New Archives Display for “Heroes: Gone But Not Forgotten – The Art of Charles White”

Tonight, the David C. Driskell Center will be opening its newest exhibition, Heroes: Gone But Not Forgotten – The Art of Charles White which is a collection of the works by the artist Charles White from the Arthur Primas Collection and the David C. Driskell Center Collection. The exhibition features drawings, prints, and paintings that represent the work of one of the most outstanding American artists.

I really enjoy when we have new exhibitions in the Center because it means I get to peruse the archive to find documents for our archives display. With our last exhibition Alison Saar: Still… we focused on David C. Driskell’s relationship with various sculptors since that was the first exhibition featuring only sculptures that we had in our gallery. For this exhibition, it was exciting to focus on only one artist, Charles White, who had a long, steadfast relationship with David C. Driskell.

Within the Driskell Papers’ Artist and Individuals series are several folders dedicated to Charles White. Prof. Driskell and Charles White exchanged letters, which Prof. Driskell kept with several articles and exhibition catalogues about White’s work. I’ve pulled together some of the highlights from these folders and placed them in a display case placed underneath White’s work “I Have a Dream.” The photographs that are included in the display show White working on this piece. Below is a sneak peek of what I found and placed in the display case.


Archives display for “Heroes: Gone But Not Forgotten – The Art of Charles White.” January 2014. Courtesy of the David C. Driskell Center.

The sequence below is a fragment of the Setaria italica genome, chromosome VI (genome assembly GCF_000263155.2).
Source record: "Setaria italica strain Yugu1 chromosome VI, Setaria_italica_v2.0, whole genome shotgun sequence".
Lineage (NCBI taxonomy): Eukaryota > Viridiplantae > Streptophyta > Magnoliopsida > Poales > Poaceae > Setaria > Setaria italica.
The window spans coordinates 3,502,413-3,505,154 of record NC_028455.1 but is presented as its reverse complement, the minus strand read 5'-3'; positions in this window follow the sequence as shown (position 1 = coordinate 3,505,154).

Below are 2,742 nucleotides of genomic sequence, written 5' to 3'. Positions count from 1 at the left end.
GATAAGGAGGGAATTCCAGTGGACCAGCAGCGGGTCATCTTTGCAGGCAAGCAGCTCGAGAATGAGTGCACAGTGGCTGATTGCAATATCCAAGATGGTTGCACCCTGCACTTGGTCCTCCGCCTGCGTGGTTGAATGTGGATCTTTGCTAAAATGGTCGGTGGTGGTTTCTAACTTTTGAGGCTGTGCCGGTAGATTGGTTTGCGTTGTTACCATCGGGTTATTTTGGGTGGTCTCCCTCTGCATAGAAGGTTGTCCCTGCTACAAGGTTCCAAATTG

1. Photographs of Charles White in his studio, c. 1975. These photos were taken while White was being interviewed for the film that accompanied Two Centuries of Black American Art, 1750-1950. Prof. Driskell visited Charles White in his Pasadena, CA studio to conduct White’s interview which appears at the end of the Two Centuries film, which we also have playing on a television in the gallery. The photographs capture White working on his piece “I Have a Dream” in great detail which highlights his technique and style.
  2. Letter from David C. Driskell to Charles White, December 29, 1977. This letter is written by Prof. Driskell to White and I think it’s so interesting that I’m including an image of it below:


    Letter from David C. Driskell to Charles White (November 29, 1977): Box 44, Folder 25. David C. Driskell Papers: Artists and Individuals, David C. Driskell Center Archive.

  3. Funeral Program for Charles White, November 4, 1979. White passed away on October 3, 1979 at the age of 61. To celebrate his life, there was a “Memorial Jubilee” which featured performances by choirs, a retrospective on his life, and remarks by many people including Betye Saar and Sidney Poitier.
  4. Charles White: Drawings, an exhibition catalogue, 1967. Among the catalogs Driskell kept in his papers are several that feature Charles White in his collection. This particular catalogue is from an exhibition that traveled to Howard University, Morgan State University, and Fisk University in 1967 and has a foreword and introduction written by James A. Porter who was one of Prof. Driskell’s mentors at Howard University.

Heroes: Gone But Not Forgotten – The Art of Charles White is an exhibition that you will not want to miss! Please join us tonight, January 30, 2014 from 5-7PM for our opening reception (no RSVP required) or come to see the exhibition before it closes on May 23, 2014. I hope that you will have a chance to join us either tonight at the opening reception or throughout the course of the exhibition as we celebrate the exquisite work of Charles White. You can learn more about Charles White and the exhibition here. We look forward to seeing you!

This post was written by Stephanie Maxwell, Archivist at the David C. Driskell Center Archives.

3 thoughts on “New Archives Display for “Heroes: Gone But Not Forgotten – The Art of Charles White”

  1. Pingback: Archives for the Public | Driskell Center Archives Blog

  2. Pingback: Major Progress in Driskell Papers | Driskell Center Archives Blog

  3. Pingback: “Robert Blackburn: Passages” and the Driskell Center Library | Driskell Center Archives Blog

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